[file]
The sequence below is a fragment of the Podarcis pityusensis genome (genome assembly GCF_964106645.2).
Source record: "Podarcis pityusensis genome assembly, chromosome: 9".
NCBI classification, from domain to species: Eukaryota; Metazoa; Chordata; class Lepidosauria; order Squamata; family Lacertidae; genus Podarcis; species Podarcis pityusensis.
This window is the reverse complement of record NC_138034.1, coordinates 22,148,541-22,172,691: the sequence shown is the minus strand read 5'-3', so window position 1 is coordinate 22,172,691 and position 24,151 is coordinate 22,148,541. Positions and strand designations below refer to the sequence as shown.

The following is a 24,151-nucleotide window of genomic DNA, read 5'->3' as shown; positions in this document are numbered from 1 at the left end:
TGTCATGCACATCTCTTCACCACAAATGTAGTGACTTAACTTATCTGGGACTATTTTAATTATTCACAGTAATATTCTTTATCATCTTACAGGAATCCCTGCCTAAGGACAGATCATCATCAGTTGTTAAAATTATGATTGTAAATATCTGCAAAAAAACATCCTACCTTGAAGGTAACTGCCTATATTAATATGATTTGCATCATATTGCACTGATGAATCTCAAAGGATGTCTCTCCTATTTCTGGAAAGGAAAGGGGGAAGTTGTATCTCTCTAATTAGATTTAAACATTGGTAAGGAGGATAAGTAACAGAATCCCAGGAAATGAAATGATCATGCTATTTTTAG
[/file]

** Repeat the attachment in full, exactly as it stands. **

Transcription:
The sequence below is a fragment of the Podarcis pityusensis genome (genome assembly GCF_964106645.2).
Source record: "Podarcis pityusensis genome assembly, chromosome: 9".
NCBI classification, from domain to species: Eukaryota; Metazoa; Chordata; class Lepidosauria; order Squamata; family Lacertidae; genus Podarcis; species Podarcis pityusensis.
This window is the reverse complement of record NC_138034.1, coordinates 22,148,541-22,172,691: the sequence shown is the minus strand read 5'-3', so window position 1 is coordinate 22,172,691 and position 24,151 is coordinate 22,148,541. Positions and strand designations below refer to the sequence as shown.

The following is a 24,151-nucleotide window of genomic DNA, read 5'->3' as shown; positions in this document are numbered from 1 at the left end:
TGTCATGCACATCTCTTCACCACAAATGTAGTGACTTAACTTATCTGGGACTATTTTAATTATTCACAGTAATATTCTTTATCATCTTACAGGAATCCCTGCCTAAGGACAGATCATCATCAGTTGTTAAAATTATGATTGTAAATATCTGCAAAAAAACATCCTACCTTGAAGGTAACTGCCTATATTAATATGATTTGCATCATATTGCACTGATGAATCTCAAAGGATGTCTCTCCTATTTCTGGAAAGGAAAGGGGGAAGTTGTATCTCTCTAATTAGATTTAAACATTGGTAAGGAGGATAAGTAACAGAATCCCAGGAAATGAAATGATCATGCTATTTTTAG